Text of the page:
Lao Cai: The Rising City of Northern Vietnam

What is the first thing that comes to mind when you think of northern Vietnam? Some may answer Vietnam’s capital city, Hanoi, while others may think of the natural world wonder, Halong Bay. Those that have traveled even further north will most likely tell you of mountainous Sapa. A place that you don’t hear of is Lao Cai City, the capital of Lao Cai province.

Admittedly, I hadn’t heard of Lao Cai city until recently, when we accepted a job teaching with Apax. It only took a few Wikipedia searches to convince us of the natural beauty surrounding the area and then once again, we were on a bus moving our lives to a place that we had little to no idea about. I came here with little to no expectation of what life would be like, because aside from a few websites, there is limited information of this city in English.

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Outside Lao Cai city are lush green mounains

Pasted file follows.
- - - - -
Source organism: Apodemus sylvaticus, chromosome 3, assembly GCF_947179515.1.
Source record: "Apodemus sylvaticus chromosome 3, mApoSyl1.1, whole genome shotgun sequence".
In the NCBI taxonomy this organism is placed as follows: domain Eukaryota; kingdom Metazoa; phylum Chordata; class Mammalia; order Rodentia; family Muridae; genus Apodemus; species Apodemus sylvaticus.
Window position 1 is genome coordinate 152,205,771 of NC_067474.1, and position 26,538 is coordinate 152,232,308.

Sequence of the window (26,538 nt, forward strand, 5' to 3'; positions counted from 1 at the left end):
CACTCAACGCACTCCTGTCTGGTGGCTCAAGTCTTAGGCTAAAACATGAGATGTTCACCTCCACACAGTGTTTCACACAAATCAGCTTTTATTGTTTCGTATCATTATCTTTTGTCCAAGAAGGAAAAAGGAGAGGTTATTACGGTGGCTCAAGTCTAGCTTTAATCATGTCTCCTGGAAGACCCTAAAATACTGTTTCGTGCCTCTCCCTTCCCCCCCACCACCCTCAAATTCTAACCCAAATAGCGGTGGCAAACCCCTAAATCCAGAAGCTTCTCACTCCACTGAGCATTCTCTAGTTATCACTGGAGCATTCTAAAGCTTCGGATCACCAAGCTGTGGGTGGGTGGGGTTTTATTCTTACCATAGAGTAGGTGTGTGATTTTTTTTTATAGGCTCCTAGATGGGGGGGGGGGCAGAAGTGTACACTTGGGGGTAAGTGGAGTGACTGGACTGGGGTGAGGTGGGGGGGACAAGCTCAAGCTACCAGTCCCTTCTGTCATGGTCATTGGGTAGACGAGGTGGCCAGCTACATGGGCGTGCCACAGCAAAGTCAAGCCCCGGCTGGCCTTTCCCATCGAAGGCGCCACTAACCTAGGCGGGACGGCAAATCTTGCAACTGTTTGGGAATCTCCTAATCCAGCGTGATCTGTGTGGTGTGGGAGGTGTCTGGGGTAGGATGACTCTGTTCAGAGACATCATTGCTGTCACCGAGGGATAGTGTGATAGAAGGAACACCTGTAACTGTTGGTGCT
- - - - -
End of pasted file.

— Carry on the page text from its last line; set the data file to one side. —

About Lao Cai:

Lao Cai is situated in the far north of Vietnam. It’s sister city, Hekou, China, is located across the junction of the Red and Nanxi River. This border crossing was opened in 1993, from which point its population has steadily grown. Screenshot (5)

During the six hour bus ride from Hanoi to Lao Cai, the landscape slowly transforms revealing lush green mountains. Nestled in a cozy valley at a higher altitude, it experiences four seasons. The winter’s are cool (hat weather) and the summer’s are hot (really hot!).

Lao Cai City is a unique city of the province in that it is developed and on the rise. One could even think of it as a mini Vegas of the north. In the night, An Duong Vuong Street lights up revealing a number of karaoke bars and restaurants. It even has a casino, which draws in a large volume of Chinese tourism. On a more cultural note, Lao Cai province is home to 25 ethnic minorities that live more in the rural area of the province. Just outside the city, they can be spotted in the rice fields working or selling their fresh produce.

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Across the junction of the Red and Nanxi River is China. This border opened in 1993.
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Women work on their harvest outside of Lao Cai city.

Why move to Lao Cai?

Some may ask what on Earth the appeal is to living in this remote city. Aside from the lack of traffic that I painfully endured in Hanoi, there are a number of draws to this beautiful city.

Beauty: